City to Shutter Seniors' Bingo, Dance and Hot Meal Haven After 40 Years
WILLIAMSBURG — Donning his dapper black beret and sitting at a table full of friends, Emanuel Zirpoli prepared for the "best made soup in the city" followed by a game of cards. Just two days before his 93rd birthday, the former Navy ship welding inspector was lively and bright — but he scowled and grew grim at the thought of January.
"We come here every day to eat and play, I'm here 16 years," he said Thursday in Williamsburg's Swinging Sixties' Senior Center, slated to close at the beginning of 2013. "It's no good, them closing us. Tell the mayor to get off our backs!"
Zirpoli and dozens of other seniors say they have signed a petition and called 311 to protest the city's end to programming at their 40-year-old center — which has also housed Williamsburg Community Board 1 meetings for 25 years, members said.
But as the center's final hour approaches, even the most vivacious seniors are losing heart.
"This is dead in the water, we shouldn't be going out of here but we probably will," lamented Mike Liantonio, acting president of the Senior Board. "It's apathy of the powers that be...it's like once you're not contributing to the system anymore you're discarded."
The city's Department of Aging wrote to Williamsburg Community Board One that when Swinging Sixties closes in January the seniors can attend other centers in the neighborhood.
"The Department works closely with the program as well as nearby alternative centers to make the transition for the seniors as smooth as possible," Karen Taylor, a deputy assistant commissioner of the Department for the Aging's Bureau of Community Services, wrote to the Community Board chair Chris Olechowski.
Taylor noted that the Department would also provide transportation to the other centers if need be.
But for the members of Swinging Sixties, the only right answer is keeping their doors open.
"It's a second home," said Joseph Grillo, 69, who sat by Zirpoli Thursday morning.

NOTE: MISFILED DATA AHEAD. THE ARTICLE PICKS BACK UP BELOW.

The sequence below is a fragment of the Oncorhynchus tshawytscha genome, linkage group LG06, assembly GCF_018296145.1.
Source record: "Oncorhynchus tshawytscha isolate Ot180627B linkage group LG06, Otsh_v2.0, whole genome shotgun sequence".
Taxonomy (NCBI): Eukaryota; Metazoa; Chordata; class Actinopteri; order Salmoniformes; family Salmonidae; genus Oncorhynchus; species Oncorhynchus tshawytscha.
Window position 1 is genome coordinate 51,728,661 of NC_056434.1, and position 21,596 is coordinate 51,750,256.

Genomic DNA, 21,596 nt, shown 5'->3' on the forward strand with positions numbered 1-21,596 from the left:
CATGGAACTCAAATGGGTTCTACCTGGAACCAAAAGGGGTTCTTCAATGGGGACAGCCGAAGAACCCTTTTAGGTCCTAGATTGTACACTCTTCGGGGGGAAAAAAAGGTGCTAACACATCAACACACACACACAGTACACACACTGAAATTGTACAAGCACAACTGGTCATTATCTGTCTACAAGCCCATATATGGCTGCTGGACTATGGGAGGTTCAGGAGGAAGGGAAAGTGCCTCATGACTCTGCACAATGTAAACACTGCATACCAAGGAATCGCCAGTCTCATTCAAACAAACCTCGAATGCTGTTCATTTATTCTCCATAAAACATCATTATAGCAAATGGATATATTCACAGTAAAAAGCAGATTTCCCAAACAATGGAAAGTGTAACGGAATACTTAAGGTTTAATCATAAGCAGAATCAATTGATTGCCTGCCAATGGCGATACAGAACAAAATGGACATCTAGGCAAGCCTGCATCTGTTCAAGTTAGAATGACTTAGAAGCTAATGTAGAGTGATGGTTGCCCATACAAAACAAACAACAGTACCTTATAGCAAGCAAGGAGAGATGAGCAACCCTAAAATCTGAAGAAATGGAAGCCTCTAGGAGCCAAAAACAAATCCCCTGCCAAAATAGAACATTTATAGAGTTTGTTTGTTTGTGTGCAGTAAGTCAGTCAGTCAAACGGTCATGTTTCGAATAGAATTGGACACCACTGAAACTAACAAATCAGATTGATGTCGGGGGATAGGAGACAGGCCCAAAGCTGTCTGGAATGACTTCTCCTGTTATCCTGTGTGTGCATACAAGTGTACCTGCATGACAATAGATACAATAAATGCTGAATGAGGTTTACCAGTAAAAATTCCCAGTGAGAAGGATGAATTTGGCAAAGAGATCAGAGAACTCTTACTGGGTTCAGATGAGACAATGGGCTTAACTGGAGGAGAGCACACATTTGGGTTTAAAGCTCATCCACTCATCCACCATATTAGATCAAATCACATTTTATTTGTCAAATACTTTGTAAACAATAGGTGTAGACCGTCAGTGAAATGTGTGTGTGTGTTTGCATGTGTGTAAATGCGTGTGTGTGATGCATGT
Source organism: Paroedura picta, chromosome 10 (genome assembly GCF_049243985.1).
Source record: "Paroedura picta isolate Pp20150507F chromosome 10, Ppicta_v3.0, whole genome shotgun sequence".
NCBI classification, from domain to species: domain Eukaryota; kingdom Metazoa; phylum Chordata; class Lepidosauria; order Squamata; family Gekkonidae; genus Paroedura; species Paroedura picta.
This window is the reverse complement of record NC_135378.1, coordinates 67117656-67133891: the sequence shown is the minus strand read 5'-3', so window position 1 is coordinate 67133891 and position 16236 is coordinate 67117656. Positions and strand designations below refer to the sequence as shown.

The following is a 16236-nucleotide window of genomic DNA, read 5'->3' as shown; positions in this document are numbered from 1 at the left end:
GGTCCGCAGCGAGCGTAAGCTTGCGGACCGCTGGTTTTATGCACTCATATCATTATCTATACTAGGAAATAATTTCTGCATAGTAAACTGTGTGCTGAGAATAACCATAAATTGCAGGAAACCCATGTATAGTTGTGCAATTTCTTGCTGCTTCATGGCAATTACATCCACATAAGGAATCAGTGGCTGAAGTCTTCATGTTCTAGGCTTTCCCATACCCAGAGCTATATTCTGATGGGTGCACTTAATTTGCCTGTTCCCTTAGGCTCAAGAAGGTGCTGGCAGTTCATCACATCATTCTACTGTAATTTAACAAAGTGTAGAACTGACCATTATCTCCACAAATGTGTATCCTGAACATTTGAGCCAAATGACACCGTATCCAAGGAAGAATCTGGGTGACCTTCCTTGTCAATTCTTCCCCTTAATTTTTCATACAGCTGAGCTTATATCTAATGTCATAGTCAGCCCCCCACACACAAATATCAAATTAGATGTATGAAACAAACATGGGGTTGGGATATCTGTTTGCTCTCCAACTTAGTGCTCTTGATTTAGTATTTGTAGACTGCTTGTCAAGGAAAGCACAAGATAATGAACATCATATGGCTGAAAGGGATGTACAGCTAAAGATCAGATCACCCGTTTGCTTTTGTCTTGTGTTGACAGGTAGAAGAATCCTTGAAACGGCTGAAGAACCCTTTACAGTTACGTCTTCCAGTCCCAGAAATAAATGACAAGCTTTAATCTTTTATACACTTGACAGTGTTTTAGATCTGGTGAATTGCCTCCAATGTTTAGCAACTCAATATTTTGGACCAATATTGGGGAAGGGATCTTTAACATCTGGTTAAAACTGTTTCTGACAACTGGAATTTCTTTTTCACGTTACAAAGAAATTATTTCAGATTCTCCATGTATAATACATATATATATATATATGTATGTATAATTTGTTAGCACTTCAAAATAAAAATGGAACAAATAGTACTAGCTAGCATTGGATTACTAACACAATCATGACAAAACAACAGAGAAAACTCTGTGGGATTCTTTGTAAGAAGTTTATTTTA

"It's terrible," chimed in Tillie [who declined to give her last name] about the center's closing. Tillie, 80, has worked 40 years at the center, first as its director and then assistant director, she said.
"We have lunches, social services, Medicaid, food stamps, bingo, dancing," she said, enumerating the daily offerings. "The neighborhood's changed, we used to have 200 people and now we have 95...but there's definitely still a need."
Not only must the Swinging Sixties' community soon disband, but the Williamsburg CB1 will soon have to find a new place to meet — and the future of the upstairs Small World Day Care Center is also uncertain, its director said.
"At this moment the plan is to stay open until June, but we really don't know what will happen," said Agnes DiGruccio, director of the 40-year-old program with 90 preschoolers, 70 after-school students and 32 staff. "I don't know what to tell parents."
And CB1 member Mike Chirichella, 47, who attended Small World as a child 37 years ago, said the whole building served a fundamental need for services and solidarity in Williamsburg.
"There will be no place for these kids and seniors to go," he said.
A spokeswoman for the city's Department of Administration for Children's Services said that Small World, funded by the City Council, would definitely serve children until June, and that the city was leasing the building at 211 Ainslie St. until June as well.
She said she was unsure of the center's and building's fates after that date.